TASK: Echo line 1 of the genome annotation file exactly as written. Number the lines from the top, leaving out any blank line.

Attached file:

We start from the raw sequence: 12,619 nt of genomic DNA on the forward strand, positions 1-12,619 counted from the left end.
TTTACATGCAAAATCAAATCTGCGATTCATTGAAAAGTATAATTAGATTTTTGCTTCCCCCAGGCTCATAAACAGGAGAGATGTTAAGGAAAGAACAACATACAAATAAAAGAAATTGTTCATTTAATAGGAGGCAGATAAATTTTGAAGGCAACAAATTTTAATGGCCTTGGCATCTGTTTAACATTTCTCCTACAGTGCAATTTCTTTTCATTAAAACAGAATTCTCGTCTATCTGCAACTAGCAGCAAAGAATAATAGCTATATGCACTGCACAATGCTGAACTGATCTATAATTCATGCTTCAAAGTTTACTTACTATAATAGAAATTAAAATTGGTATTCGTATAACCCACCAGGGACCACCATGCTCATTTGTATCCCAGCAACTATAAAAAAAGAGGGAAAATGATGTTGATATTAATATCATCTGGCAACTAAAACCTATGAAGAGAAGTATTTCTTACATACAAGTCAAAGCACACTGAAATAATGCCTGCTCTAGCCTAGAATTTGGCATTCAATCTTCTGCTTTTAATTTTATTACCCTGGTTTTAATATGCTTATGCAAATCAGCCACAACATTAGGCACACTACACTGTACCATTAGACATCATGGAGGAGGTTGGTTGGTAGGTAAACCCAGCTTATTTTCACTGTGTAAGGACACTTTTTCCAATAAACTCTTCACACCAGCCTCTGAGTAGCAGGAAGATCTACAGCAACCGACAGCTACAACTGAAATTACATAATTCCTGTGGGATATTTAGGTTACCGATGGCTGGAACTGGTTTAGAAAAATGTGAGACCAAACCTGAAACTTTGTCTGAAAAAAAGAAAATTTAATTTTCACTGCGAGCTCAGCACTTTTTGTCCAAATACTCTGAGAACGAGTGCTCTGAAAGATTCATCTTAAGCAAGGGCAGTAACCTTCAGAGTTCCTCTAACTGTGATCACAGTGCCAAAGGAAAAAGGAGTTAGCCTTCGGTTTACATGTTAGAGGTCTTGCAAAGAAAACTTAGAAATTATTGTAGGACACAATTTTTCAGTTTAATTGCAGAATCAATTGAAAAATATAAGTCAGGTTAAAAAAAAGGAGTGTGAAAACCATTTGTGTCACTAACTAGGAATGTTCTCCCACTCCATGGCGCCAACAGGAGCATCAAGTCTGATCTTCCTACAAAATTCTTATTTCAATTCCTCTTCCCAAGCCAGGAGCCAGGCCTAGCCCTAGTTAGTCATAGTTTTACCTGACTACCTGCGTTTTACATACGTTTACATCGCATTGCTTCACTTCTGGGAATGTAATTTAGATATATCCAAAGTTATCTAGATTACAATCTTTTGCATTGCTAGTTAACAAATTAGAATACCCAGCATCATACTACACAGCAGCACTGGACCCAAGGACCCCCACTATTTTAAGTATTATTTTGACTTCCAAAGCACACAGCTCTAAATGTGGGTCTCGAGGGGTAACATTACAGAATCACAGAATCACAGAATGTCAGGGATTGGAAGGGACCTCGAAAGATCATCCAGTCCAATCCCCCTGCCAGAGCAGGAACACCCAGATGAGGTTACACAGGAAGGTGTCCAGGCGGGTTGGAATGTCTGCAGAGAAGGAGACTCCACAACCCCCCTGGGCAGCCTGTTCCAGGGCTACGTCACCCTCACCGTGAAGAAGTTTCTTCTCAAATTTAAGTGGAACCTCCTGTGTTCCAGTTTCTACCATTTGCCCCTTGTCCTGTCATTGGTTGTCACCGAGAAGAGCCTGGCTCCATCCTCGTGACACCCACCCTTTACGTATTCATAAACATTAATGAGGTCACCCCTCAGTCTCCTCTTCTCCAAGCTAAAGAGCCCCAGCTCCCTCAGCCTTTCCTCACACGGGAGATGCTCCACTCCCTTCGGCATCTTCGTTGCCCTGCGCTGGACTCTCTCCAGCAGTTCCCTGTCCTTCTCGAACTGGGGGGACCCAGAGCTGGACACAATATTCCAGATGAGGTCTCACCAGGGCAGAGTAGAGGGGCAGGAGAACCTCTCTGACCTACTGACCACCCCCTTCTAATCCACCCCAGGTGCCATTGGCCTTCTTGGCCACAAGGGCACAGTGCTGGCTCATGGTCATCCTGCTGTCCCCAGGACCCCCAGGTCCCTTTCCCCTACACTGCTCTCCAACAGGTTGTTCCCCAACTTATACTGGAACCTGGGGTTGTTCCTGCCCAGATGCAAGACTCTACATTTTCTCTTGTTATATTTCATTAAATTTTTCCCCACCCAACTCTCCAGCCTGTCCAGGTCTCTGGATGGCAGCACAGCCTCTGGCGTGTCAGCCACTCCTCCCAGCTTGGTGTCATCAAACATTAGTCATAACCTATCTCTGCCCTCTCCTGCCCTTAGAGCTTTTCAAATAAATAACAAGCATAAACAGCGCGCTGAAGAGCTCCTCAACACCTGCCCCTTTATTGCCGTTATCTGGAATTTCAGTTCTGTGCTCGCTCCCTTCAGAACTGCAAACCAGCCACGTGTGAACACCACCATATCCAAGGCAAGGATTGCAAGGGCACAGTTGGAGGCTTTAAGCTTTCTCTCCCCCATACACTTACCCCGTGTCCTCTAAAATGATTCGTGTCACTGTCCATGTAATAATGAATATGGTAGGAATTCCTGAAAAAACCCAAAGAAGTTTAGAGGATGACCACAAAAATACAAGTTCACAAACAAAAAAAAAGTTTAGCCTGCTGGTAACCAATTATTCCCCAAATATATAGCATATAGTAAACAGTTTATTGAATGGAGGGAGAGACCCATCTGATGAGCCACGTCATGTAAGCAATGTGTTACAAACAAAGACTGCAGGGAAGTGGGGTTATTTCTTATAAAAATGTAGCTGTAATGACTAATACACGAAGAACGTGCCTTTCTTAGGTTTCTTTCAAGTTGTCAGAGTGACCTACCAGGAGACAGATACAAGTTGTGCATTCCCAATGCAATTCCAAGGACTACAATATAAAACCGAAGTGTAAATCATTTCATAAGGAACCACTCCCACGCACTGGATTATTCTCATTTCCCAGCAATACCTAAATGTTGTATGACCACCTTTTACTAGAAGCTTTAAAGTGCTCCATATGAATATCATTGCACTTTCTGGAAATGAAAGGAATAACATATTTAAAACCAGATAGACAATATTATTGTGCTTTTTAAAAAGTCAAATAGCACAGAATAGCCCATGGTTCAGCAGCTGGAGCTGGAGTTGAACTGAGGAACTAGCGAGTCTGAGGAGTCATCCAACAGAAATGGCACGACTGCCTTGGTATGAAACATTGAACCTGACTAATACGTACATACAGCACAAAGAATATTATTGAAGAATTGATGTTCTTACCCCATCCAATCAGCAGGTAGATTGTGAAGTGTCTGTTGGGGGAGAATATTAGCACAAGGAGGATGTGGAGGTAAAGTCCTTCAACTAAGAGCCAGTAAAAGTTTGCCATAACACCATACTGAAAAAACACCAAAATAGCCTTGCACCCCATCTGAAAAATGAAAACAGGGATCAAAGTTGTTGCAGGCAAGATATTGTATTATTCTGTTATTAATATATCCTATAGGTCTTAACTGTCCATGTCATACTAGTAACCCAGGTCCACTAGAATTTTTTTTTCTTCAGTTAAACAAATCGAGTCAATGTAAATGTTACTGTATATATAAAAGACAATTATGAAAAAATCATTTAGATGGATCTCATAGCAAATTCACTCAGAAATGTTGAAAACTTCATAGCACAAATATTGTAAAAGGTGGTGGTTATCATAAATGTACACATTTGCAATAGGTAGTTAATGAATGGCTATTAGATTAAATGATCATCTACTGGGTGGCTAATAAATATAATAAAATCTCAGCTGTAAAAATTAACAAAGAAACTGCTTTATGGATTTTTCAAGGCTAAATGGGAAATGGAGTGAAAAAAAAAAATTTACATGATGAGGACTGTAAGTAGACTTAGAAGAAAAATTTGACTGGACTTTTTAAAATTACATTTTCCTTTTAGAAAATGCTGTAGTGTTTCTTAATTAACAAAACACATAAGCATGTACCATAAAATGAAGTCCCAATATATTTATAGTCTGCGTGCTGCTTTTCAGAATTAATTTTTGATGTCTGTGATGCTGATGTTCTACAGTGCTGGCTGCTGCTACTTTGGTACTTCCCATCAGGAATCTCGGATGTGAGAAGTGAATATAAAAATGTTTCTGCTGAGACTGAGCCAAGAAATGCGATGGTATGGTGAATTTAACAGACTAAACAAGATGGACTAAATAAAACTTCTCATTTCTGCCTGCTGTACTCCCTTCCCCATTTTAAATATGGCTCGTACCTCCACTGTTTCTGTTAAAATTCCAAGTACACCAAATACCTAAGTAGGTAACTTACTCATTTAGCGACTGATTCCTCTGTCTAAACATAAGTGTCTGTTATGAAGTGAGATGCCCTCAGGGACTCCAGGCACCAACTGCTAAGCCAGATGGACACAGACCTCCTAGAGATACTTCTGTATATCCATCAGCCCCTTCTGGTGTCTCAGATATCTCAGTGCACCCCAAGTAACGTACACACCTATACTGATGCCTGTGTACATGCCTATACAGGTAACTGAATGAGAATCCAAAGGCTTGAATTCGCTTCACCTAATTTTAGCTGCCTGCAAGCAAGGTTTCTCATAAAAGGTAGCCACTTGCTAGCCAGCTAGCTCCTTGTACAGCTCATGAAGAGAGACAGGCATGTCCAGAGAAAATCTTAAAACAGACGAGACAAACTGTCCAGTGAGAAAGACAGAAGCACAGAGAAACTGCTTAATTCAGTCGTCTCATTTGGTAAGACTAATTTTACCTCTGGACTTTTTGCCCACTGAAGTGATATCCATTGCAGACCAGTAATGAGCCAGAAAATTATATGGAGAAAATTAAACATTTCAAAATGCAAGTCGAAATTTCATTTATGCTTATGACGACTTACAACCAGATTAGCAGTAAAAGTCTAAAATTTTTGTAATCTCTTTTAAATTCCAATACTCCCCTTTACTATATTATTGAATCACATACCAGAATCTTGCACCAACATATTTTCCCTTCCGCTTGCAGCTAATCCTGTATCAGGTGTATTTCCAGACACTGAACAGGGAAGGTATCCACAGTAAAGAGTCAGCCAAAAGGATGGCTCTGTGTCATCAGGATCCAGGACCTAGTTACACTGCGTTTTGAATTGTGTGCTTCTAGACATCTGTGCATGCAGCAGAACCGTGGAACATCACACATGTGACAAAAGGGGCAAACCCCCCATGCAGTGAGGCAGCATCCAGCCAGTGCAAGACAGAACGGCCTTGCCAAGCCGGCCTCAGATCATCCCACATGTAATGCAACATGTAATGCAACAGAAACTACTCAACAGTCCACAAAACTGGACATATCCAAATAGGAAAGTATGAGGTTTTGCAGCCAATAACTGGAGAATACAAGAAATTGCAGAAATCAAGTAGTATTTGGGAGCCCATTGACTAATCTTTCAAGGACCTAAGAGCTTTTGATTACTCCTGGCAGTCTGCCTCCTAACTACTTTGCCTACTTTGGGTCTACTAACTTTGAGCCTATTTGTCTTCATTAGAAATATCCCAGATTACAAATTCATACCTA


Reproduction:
We start from the raw sequence: 12,619 nt of genomic DNA on the forward strand, positions 1-12,619 counted from the left end.